In 2007, suicide was the third leading cause of death for Latinos aged 15 to 24, the third leading cause of death for those aged 25-34 and the 13th leading cause of death for Latinos of all ages. In 2007 the Centers for Disease Control and Prevention reported that the suicide rate for Latino adolescents aged 15 to 19 was 5.78 per 100,000 compared to 7.14 for all Non-Latino adolescents. In the 12 months preceding the 2009 Youth Risk Behavior Survey, the following was found among Latino high school students, 8.1% reported having made a suicide attempt-compared to 6.3% among all students; while 15.4% reported having seriously considered attempting suicide in the last 12 months-compared to 13.8% among all students. In a 2012 report by the Centers for Disease Control and Prevention, 13.5% of Latino high school age females admitted attempting suicide, while 20.2% reported having seriously considered attempting suicide-compared to 16.1% of White female. The CDC also found that 36% of Latino high school students report feeling sad or hopeless.
In looking at these statistics it is crucial to ask ourselves why has there been such a drastic increase in both admitted suicide attempts, as well as the actual suicide rate. Some contributing risk factors are: peer pressure, depression, access to lethal methods such as firearms, undiagnosed mental health issues, stigma of mental illness, cultural assimilation, maladaptive coping skills, stress caused by the immigration experience, minority status, family history of mental disorder, suicide or substance abuse, prior suicide attempt, incarceration, family issues, sexual orientation, abuse (physical, substance etc.), exposure to the suicidal behavior of others such as family, peers or media figures, and domestic violence. In more recent years, due to the popularity of social media, bullying has become a main contributing factor to teen suicide. Sadly, victims of bullying are between 2 to 9 times more likely to consider suicide and approximately 160,000 kids stay home from school every day because of bullying. This issue is so prominent, that in recent years, school districts across the nation have had to implement anti-bullying programs in an effort to address the issue.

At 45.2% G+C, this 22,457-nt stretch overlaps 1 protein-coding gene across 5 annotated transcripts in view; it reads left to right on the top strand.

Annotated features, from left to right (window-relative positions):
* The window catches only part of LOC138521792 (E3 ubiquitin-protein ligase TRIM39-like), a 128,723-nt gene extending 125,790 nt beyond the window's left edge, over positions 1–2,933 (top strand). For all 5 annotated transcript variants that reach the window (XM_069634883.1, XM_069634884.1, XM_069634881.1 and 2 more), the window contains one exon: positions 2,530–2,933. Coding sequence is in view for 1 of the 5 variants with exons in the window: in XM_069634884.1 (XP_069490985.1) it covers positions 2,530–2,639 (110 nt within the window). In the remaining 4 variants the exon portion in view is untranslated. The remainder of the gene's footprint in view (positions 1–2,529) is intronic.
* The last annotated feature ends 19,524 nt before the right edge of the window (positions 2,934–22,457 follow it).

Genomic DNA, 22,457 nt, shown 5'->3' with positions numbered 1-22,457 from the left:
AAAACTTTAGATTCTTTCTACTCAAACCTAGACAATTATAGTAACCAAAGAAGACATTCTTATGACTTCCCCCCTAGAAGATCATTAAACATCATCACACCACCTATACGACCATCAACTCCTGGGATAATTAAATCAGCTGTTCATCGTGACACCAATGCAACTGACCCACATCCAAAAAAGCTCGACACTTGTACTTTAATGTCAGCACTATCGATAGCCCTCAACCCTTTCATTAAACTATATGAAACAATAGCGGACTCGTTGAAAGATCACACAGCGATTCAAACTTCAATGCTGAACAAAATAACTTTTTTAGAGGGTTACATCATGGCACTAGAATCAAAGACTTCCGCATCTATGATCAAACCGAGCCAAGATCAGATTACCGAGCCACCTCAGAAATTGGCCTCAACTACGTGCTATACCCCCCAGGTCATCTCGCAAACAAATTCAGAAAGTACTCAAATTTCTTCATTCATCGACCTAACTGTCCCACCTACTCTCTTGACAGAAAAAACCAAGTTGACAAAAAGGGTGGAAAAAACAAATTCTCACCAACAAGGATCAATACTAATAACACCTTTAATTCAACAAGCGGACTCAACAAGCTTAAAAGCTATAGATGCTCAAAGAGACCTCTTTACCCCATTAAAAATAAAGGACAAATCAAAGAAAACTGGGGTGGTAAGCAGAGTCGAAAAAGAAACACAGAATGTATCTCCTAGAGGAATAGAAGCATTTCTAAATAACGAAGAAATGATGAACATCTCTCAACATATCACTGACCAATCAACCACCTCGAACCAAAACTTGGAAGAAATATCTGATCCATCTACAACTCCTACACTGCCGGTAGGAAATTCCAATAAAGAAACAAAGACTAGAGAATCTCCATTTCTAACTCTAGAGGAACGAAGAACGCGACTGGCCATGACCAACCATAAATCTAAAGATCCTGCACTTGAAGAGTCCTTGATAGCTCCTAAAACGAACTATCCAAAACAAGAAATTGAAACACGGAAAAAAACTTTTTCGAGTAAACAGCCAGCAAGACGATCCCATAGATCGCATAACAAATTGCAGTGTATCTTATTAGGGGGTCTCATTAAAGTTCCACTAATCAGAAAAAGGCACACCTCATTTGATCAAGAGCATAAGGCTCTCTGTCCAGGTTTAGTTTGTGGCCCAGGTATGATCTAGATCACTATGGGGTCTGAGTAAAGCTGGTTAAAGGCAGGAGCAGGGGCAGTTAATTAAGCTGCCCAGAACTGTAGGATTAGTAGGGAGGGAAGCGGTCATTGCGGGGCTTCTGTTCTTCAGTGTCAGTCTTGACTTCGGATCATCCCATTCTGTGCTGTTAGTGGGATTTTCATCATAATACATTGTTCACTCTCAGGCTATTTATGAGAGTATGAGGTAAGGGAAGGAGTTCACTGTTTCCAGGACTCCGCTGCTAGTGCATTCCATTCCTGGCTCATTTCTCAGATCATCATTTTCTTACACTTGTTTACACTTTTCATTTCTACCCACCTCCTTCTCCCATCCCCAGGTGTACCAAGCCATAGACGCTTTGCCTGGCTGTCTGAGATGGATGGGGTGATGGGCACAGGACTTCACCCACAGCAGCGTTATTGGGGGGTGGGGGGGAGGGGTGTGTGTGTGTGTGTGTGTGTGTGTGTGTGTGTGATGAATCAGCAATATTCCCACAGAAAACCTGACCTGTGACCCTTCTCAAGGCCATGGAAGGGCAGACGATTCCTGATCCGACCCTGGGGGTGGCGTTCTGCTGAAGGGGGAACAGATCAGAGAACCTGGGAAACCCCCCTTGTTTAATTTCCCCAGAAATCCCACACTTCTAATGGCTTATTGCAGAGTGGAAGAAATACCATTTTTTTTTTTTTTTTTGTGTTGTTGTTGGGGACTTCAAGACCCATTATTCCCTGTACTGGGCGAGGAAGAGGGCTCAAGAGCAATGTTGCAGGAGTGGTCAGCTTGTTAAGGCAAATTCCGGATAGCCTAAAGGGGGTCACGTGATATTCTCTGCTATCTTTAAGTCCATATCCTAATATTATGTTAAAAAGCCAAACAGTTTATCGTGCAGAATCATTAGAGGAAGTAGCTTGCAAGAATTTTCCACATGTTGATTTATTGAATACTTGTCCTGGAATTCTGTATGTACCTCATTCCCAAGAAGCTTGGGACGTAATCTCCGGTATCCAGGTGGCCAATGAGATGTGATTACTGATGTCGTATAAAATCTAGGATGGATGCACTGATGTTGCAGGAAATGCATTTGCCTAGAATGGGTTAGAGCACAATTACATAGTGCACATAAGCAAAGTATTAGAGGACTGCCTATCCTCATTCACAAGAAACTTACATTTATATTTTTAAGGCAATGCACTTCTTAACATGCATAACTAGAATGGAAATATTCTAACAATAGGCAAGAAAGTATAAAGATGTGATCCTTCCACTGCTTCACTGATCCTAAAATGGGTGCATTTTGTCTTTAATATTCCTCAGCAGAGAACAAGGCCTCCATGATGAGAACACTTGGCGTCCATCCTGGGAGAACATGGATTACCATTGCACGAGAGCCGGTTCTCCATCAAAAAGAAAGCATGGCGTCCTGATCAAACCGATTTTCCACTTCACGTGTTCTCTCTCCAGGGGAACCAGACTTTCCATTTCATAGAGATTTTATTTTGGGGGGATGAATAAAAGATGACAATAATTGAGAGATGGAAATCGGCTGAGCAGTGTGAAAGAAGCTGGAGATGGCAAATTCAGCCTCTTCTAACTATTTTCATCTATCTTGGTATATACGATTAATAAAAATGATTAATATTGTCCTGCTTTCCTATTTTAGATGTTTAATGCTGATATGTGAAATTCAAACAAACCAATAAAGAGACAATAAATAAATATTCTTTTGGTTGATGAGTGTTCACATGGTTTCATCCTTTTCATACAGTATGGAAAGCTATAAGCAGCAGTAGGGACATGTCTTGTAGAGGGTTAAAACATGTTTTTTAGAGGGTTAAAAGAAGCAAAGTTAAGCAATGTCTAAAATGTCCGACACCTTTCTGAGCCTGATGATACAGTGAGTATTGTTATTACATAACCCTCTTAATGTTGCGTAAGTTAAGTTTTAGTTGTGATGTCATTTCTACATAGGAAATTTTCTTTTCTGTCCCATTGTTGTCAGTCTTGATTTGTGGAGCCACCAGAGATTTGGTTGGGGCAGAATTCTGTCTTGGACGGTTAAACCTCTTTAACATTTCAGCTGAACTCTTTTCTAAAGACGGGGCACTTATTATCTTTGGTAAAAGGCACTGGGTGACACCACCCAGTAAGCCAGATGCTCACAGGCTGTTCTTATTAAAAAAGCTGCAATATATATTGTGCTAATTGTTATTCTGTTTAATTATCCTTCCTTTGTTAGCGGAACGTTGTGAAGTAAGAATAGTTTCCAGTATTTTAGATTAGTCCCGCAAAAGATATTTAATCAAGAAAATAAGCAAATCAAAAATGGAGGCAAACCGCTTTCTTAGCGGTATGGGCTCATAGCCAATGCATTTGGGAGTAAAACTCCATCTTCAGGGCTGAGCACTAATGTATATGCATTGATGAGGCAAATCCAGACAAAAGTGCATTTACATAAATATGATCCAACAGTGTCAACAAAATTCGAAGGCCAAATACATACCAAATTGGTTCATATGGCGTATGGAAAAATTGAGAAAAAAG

As a community, the application of knowledge of suicide etiology and evaluation of prevention strategies must be a top priority. Some risk reduction strategies include: reducing early risk factors of depression, substance abuse, and aggression, building self-esteem and stress management, providing crisis counseling, restricting access to lethal means, suicide education and peer support programs. Suicide is a topic that must be discussed both at home and at school. Adolescents need to know that: they have a voice, we care about their concerns, they have a means of support during any adversity they may face, there are numerous resources available and most importantly to prevent tragic and senseless deaths.
By Being Latino Contributor, Maria G. Rodriguez, RN, BSN, CHHC, www.connectmymindbodyandspirit.com